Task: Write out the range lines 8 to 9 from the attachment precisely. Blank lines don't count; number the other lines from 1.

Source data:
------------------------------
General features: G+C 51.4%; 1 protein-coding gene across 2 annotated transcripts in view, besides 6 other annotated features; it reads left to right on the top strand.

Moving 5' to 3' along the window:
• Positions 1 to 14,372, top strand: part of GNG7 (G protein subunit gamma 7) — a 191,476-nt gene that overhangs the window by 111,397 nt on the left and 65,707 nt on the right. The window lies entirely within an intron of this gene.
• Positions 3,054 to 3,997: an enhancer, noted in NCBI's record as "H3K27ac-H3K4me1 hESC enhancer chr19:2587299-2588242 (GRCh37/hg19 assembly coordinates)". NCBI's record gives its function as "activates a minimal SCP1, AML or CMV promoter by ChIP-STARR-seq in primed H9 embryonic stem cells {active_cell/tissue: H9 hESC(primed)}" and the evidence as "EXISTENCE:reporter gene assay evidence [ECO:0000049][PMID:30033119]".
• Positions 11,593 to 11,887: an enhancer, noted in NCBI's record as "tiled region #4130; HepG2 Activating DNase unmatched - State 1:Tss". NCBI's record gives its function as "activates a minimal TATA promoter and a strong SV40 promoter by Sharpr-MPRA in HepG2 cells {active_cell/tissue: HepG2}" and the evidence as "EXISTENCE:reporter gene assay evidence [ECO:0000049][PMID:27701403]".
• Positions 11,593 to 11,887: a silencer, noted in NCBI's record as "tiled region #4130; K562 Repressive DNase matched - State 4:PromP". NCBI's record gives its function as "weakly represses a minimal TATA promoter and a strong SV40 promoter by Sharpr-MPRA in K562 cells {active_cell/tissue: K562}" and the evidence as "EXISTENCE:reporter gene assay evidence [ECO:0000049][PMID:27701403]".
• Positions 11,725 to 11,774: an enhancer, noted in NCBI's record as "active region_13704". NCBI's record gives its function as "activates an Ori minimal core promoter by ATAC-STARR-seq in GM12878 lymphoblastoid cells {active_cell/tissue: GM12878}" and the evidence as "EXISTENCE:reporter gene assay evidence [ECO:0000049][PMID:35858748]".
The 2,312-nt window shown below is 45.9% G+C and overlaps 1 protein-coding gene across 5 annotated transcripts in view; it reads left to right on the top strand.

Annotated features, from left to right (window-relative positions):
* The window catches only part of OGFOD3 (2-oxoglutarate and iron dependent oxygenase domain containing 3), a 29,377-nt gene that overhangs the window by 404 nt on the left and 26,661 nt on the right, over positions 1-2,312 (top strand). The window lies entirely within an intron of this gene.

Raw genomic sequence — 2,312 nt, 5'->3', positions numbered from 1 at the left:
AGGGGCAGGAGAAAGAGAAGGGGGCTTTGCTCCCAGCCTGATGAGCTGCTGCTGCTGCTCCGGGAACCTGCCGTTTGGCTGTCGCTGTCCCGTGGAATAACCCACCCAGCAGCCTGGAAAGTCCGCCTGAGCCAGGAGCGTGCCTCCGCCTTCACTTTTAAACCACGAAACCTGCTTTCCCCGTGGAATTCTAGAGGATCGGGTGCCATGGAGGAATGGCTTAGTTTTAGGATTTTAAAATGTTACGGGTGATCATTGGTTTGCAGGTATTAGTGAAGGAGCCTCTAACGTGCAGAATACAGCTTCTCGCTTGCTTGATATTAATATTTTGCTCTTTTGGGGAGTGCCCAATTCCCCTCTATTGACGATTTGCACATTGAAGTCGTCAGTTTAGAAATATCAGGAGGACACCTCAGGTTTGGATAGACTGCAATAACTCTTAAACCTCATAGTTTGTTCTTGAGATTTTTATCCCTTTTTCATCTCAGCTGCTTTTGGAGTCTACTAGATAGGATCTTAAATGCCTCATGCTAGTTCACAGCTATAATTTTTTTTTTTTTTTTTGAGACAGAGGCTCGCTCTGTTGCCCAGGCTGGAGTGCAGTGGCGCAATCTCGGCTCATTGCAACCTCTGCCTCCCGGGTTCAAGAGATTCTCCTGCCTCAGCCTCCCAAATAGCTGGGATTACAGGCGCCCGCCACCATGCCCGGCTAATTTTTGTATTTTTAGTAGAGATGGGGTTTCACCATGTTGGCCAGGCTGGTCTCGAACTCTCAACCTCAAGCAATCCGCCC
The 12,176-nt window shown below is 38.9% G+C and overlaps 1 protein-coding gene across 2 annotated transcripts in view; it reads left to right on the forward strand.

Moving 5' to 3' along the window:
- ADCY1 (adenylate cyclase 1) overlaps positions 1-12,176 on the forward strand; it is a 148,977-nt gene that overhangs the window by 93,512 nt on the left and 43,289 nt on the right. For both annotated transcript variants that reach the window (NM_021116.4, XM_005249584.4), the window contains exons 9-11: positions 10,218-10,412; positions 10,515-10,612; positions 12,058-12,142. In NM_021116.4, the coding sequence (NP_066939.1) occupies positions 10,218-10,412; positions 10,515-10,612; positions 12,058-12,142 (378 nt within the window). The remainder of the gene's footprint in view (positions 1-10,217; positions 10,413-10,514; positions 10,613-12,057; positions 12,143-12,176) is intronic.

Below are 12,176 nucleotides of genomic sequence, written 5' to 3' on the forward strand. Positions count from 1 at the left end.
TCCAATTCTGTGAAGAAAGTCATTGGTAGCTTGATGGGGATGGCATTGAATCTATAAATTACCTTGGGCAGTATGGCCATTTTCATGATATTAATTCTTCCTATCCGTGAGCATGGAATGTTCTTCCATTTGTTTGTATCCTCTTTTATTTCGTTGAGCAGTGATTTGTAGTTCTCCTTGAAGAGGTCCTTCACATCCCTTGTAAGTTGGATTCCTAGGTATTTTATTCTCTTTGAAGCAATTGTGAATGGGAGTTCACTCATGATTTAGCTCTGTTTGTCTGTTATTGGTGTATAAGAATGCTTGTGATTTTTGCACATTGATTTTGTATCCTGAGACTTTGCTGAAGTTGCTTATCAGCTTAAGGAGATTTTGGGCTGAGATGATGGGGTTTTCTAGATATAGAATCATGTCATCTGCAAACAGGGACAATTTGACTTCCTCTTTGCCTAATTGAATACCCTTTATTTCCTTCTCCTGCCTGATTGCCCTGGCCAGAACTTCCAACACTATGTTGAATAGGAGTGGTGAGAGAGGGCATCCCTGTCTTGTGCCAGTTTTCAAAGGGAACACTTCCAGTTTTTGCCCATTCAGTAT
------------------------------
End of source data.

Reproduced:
The 2,312-nt window shown below is 45.9% G+C and overlaps 1 protein-coding gene across 5 annotated transcripts in view; it reads left to right on the top strand.

Annotated features, from left to right (window-relative positions):